It's not uncommon for vote totals in local Republican primaries to be low — according to the county site, several other Montclair districts showed just single-district turnouts of GOP voters — and that's typical of past elections in Montclair, known as a Democratic stronghold despite its own nonpartisan form of municipal government. But Edelson says at minimum, she, her husband and neighbor Adriana Smyth voted in those races. Her filing includes certifications from all three attesting to that fact.

Smyth also says in her certification she was directed to vote with a Sharpie, but "found that odd and remembered reports from the November presidential election where Republicans were given sharpies to vote and the machine did not receive their votes," but instead voted with a pen, and the machine said it read her vote. Fact checks by the Associated Press, Reuters and USA Today rated the claim that voting machines would reject ballots marked with Sharpies as false.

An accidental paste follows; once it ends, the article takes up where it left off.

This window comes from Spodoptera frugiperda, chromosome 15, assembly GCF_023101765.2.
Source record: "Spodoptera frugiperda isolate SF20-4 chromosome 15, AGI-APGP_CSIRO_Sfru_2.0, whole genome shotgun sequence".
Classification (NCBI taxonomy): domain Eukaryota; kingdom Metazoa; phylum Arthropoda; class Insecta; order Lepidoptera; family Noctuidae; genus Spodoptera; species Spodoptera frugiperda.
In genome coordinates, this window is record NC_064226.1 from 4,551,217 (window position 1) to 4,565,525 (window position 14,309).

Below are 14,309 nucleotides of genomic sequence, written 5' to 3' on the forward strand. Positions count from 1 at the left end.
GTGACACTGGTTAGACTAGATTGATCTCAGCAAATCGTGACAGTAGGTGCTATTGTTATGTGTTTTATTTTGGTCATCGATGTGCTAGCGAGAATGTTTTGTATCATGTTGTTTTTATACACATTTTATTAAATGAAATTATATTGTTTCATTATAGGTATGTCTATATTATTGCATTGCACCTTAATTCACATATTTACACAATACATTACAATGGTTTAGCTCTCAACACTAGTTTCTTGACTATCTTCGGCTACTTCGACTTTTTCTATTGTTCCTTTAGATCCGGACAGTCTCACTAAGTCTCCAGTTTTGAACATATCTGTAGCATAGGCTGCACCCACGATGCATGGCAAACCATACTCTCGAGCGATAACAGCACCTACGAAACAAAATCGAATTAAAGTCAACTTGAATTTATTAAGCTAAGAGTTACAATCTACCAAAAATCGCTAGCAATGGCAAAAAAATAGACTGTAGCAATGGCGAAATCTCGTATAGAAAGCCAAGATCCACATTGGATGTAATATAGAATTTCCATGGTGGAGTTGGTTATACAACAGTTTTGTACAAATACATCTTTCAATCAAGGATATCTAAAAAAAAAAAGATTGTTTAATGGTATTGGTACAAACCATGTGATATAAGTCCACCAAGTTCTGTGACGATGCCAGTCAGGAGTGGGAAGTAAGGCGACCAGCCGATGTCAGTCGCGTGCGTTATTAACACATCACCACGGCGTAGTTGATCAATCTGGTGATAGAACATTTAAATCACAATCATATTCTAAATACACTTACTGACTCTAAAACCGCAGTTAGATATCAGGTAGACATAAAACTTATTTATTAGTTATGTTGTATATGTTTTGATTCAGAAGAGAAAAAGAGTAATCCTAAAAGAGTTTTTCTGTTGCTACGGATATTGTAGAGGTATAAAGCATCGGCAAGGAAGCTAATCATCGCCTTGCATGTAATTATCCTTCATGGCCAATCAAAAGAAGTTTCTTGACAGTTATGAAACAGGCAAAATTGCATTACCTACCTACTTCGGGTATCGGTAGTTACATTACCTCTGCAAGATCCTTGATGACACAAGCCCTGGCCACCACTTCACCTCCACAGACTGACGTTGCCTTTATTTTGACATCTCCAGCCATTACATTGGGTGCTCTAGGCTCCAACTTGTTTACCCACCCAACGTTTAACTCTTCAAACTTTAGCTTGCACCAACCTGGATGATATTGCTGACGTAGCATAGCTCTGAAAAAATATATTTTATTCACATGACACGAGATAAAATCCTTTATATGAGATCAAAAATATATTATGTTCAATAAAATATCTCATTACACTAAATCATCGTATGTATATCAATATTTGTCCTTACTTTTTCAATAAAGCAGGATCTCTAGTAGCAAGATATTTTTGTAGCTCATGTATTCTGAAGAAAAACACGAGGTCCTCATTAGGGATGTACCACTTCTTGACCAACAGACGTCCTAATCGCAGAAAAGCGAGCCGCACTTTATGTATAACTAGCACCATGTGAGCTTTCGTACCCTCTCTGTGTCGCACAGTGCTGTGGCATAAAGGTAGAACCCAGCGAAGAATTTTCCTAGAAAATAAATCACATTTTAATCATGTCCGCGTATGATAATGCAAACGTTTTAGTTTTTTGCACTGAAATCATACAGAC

Several key dates in the election process have passed in the last few days, or are about to. June 20 was the deadline to file an election contest petition for the primary. June 21 was the deadline for a municipal clerk to certify the names of elected county committee members.

And on June 22, clerks were to canvass votes — a final tally. That's the same day the courts system registers Edelson's case as being initiated, though the text of the complaint marks it a day earlier. Applications to recount votes or recheck voting machines are due June 25.